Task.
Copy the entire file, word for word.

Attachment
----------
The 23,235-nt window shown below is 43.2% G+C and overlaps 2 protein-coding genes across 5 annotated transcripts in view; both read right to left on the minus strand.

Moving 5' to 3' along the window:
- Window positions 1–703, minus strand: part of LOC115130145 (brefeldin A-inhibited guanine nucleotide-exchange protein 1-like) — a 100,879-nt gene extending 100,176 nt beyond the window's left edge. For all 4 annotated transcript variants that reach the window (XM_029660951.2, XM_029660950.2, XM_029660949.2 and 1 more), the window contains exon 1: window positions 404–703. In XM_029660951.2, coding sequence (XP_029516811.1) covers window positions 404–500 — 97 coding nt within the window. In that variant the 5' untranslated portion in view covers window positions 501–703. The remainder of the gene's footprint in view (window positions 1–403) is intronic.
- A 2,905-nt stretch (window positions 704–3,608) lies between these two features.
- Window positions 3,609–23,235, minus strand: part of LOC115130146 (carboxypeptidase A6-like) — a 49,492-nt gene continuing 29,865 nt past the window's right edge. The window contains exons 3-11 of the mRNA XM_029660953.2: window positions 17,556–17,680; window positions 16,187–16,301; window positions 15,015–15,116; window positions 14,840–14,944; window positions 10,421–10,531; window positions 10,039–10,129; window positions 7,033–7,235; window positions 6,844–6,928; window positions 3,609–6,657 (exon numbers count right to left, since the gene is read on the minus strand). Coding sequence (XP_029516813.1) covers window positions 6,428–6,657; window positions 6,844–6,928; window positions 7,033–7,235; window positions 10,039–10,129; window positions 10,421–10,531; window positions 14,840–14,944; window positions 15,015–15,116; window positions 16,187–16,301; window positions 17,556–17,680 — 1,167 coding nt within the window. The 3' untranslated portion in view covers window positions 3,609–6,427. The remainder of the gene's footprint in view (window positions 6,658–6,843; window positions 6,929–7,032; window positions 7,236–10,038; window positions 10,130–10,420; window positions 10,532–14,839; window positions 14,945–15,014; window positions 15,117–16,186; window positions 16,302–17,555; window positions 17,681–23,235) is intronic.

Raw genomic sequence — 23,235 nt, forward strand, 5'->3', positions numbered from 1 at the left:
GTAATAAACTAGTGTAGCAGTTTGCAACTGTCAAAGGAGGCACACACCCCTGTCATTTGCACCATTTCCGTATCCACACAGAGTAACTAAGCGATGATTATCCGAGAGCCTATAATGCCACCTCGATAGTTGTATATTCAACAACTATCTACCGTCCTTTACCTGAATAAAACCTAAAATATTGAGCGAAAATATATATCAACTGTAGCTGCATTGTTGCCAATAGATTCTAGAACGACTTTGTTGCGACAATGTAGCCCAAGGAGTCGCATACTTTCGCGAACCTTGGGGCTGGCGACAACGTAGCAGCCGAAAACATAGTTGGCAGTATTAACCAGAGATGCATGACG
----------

The 23,235-nt window shown below is 43.2% G+C and overlaps 2 protein-coding genes across 5 annotated transcripts in view; both read right to left on the minus strand.

Moving 5' to 3' along the window:
- Window positions 1–703, minus strand: part of LOC115130145 (brefeldin A-inhibited guanine nucleotide-exchange protein 1-like) — a 100,879-nt gene extending 100,176 nt beyond the window's left edge. For all 4 annotated transcript variants that reach the window (XM_029660951.2, XM_029660950.2, XM_029660949.2 and 1 more), the window contains exon 1: window positions 404–703. In XM_029660951.2, coding sequence (XP_029516811.1) covers window positions 404–500 — 97 coding nt within the window. In that variant the 5' untranslated portion in view covers window positions 501–703. The remainder of the gene's footprint in view (window positions 1–403) is intronic.
- A 2,905-nt stretch (window positions 704–3,608) lies between these two features.
- Window positions 3,609–23,235, minus strand: part of LOC115130146 (carboxypeptidase A6-like) — a 49,492-nt gene continuing 29,865 nt past the window's right edge. The window contains exons 3-11 of the mRNA XM_029660953.2: window positions 17,556–17,680; window positions 16,187–16,301; window positions 15,015–15,116; window positions 14,840–14,944; window positions 10,421–10,531; window positions 10,039–10,129; window positions 7,033–7,235; window positions 6,844–6,928; window positions 3,609–6,657 (exon numbers count right to left, since the gene is read on the minus strand). Coding sequence (XP_029516813.1) covers window positions 6,428–6,657; window positions 6,844–6,928; window positions 7,033–7,235; window positions 10,039–10,129; window positions 10,421–10,531; window positions 14,840–14,944; window positions 15,015–15,116; window positions 16,187–16,301; window positions 17,556–17,680 — 1,167 coding nt within the window. The 3' untranslated portion in view covers window positions 3,609–6,427. The remainder of the gene's footprint in view (window positions 6,658–6,843; window positions 6,929–7,032; window positions 7,236–10,038; window positions 10,130–10,420; window positions 10,532–14,839; window positions 14,945–15,014; window positions 15,117–16,186; window positions 16,302–17,555; window positions 17,681–23,235) is intronic.

Raw genomic sequence — 23,235 nt, forward strand, 5'->3', positions numbered from 1 at the left:
GTAATAAACTAGTGTAGCAGTTTGCAACTGTCAAAGGAGGCACACACCCCTGTCATTTGCACCATTTCCGTATCCACACAGAGTAACTAAGCGATGATTATCCGAGAGCCTATAATGCCACCTCGATAGTTGTATATTCAACAACTATCTACCGTCCTTTACCTGAATAAAACCTAAAATATTGAGCGAAAATATATATCAACTGTAGCTGCATTGTTGCCAATAGATTCTAGAACGACTTTGTTGCGACAATGTAGCCCAAGGAGTCGCATACTTTCGCGAACCTTGGGGCTGGCGACAACGTAGCAGCCGAAAACATAGTTGGCAGTATTAACCAGAGATGCATGACG